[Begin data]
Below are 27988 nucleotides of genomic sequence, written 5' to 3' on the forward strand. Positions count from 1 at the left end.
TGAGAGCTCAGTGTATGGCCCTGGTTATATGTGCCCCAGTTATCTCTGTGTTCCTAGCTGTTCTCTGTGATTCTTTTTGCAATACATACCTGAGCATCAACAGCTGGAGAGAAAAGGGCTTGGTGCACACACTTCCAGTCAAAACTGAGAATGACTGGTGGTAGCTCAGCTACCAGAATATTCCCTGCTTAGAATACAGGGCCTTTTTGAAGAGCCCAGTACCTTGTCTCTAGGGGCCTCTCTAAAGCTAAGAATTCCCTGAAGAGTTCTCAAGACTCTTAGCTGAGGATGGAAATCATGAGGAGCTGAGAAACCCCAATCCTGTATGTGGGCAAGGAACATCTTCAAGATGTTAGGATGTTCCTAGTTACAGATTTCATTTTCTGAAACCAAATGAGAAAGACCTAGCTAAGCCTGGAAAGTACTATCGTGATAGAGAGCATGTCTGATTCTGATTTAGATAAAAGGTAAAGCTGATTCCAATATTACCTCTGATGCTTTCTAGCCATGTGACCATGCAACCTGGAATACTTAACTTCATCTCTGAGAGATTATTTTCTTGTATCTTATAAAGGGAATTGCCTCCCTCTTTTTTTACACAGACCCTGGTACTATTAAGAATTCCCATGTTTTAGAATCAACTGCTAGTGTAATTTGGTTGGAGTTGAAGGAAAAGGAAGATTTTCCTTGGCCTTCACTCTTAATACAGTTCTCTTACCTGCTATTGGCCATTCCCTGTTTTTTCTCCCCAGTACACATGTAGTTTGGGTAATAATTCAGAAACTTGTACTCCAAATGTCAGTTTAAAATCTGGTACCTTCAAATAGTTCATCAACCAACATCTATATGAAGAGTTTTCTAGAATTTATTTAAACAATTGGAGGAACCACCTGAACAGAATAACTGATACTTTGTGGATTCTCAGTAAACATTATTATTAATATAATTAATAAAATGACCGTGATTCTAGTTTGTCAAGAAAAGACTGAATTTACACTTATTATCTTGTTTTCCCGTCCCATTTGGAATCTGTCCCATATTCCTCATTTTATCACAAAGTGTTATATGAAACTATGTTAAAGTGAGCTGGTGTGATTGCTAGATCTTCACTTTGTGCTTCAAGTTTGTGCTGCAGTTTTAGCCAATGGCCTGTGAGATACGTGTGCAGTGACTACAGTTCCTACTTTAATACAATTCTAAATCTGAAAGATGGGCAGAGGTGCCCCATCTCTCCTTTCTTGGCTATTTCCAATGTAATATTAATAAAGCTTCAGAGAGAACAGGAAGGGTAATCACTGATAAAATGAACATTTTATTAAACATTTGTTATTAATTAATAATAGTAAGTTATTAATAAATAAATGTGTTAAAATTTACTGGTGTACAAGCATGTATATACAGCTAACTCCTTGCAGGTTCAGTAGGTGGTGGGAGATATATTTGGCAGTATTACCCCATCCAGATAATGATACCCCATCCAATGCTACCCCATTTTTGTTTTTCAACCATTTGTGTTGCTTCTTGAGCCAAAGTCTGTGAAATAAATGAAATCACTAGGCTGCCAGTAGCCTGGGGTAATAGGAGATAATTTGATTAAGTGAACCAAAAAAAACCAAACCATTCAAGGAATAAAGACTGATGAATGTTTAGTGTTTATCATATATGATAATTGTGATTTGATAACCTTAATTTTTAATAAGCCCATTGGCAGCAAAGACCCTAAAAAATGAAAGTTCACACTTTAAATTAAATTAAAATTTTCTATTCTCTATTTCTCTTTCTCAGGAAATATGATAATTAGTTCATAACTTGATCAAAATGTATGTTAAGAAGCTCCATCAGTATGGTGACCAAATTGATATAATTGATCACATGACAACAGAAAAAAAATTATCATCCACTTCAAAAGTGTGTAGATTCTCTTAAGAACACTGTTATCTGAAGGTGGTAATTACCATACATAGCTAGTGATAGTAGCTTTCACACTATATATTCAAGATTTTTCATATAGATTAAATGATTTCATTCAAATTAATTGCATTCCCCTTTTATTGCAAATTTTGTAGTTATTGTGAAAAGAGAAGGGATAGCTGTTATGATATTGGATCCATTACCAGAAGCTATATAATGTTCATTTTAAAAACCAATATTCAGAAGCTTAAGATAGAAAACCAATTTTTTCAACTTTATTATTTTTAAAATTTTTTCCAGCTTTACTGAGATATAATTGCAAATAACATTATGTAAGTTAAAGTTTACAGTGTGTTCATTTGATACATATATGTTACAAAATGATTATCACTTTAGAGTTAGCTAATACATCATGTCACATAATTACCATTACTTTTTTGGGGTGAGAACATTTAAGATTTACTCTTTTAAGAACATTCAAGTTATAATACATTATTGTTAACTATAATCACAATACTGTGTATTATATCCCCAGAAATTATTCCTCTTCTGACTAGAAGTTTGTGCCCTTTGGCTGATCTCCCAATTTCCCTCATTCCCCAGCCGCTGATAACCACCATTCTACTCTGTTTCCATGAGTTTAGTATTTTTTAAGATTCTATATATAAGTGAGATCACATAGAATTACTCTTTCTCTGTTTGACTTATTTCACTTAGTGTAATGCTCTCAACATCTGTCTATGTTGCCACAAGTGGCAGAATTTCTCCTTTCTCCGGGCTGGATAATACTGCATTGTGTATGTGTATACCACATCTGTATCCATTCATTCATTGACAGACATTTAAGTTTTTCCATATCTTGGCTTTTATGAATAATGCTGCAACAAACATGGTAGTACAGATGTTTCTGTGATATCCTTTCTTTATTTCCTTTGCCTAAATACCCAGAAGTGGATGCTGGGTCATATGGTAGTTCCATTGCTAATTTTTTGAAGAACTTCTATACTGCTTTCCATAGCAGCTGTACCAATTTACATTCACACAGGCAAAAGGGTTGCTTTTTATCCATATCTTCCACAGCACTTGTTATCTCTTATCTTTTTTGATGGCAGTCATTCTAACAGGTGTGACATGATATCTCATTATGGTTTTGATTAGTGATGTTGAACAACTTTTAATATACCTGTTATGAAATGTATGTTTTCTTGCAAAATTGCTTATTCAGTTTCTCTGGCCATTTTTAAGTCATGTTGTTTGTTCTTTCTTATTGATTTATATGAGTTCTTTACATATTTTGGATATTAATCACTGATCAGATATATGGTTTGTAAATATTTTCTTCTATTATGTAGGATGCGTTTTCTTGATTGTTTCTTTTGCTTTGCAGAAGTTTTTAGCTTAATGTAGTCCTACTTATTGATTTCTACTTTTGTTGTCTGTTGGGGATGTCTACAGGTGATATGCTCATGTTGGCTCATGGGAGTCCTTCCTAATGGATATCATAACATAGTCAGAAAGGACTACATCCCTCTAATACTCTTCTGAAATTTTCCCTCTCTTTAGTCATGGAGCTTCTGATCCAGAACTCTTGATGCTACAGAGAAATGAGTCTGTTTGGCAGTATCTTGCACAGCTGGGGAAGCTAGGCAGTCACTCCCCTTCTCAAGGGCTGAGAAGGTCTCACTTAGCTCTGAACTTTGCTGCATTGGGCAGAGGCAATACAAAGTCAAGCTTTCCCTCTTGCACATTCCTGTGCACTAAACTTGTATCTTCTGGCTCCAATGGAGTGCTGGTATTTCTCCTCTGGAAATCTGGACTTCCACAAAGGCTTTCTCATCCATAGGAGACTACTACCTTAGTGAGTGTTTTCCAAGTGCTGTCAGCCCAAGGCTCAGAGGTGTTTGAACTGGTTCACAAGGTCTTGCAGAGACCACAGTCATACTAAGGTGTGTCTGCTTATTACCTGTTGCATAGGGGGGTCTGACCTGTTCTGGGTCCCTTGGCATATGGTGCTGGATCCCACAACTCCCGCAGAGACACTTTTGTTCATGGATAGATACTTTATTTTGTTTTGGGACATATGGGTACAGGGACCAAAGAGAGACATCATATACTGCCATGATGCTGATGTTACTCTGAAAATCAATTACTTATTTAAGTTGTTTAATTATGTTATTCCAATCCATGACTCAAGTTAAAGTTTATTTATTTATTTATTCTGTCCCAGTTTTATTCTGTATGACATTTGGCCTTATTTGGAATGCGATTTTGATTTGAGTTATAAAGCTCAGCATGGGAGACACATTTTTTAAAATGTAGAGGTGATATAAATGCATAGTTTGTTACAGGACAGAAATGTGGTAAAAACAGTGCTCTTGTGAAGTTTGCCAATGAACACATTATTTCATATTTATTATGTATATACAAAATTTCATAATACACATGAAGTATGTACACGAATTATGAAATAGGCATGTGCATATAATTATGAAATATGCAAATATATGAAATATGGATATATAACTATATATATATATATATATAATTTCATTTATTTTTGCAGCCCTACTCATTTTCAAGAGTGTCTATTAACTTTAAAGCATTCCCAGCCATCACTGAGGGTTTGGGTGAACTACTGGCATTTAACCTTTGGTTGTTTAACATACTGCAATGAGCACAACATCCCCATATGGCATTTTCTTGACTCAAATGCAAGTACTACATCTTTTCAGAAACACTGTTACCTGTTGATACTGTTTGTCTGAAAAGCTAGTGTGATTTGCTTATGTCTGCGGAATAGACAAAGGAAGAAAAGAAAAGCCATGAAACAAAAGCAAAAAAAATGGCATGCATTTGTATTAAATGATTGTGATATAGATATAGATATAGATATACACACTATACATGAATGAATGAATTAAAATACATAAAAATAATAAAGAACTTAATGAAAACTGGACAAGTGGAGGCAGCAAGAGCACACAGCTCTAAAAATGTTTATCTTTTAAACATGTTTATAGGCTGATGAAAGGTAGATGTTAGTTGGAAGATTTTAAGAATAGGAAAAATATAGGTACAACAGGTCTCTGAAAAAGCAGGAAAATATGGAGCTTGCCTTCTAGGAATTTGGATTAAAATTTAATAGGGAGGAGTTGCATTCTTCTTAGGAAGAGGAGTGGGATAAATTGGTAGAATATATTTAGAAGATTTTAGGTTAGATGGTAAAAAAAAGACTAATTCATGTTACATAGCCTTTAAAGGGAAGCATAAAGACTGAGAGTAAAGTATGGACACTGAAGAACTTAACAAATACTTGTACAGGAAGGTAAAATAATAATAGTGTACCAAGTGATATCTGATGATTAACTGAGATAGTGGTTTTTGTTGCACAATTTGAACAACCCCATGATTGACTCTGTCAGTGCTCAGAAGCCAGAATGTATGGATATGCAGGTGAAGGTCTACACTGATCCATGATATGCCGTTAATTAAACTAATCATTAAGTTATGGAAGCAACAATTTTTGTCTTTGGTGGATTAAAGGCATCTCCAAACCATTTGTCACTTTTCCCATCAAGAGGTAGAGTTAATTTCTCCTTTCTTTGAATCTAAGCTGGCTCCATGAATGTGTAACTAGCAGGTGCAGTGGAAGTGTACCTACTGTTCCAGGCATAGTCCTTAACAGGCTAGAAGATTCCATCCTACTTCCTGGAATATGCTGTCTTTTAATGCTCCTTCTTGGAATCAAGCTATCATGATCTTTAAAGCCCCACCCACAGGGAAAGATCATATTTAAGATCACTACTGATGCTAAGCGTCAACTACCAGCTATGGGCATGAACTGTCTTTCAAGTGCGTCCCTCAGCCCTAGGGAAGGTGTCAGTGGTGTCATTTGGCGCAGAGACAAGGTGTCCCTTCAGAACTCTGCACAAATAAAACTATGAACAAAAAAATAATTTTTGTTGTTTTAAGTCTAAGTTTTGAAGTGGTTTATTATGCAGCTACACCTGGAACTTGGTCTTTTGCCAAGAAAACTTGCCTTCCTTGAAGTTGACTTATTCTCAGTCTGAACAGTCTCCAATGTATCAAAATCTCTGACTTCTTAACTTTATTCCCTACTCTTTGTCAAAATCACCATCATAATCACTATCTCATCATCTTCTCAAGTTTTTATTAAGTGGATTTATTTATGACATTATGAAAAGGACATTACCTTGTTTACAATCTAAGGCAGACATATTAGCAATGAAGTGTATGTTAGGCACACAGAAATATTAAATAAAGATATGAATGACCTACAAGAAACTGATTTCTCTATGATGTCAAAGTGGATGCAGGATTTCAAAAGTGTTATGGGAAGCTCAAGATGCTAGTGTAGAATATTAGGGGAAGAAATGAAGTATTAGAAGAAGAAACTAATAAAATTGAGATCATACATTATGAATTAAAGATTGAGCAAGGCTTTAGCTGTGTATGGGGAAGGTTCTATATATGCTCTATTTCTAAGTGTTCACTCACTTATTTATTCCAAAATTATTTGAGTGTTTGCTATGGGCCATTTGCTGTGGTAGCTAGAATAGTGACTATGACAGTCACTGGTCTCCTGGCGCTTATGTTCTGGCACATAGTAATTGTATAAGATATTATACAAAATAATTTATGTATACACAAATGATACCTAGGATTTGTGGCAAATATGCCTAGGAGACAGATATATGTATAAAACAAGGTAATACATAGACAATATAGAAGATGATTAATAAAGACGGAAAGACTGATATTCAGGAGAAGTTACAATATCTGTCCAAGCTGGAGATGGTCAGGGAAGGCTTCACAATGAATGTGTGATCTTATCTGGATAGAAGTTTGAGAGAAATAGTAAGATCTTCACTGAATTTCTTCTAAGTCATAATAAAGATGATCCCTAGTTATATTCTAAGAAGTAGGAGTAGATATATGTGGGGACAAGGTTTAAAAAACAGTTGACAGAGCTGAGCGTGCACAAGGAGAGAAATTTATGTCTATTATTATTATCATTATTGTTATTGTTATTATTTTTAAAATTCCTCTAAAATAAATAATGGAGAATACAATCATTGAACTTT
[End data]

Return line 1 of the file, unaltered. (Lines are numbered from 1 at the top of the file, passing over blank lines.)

Below are 27988 nucleotides of genomic sequence, written 5' to 3' on the forward strand. Positions count from 1 at the left end.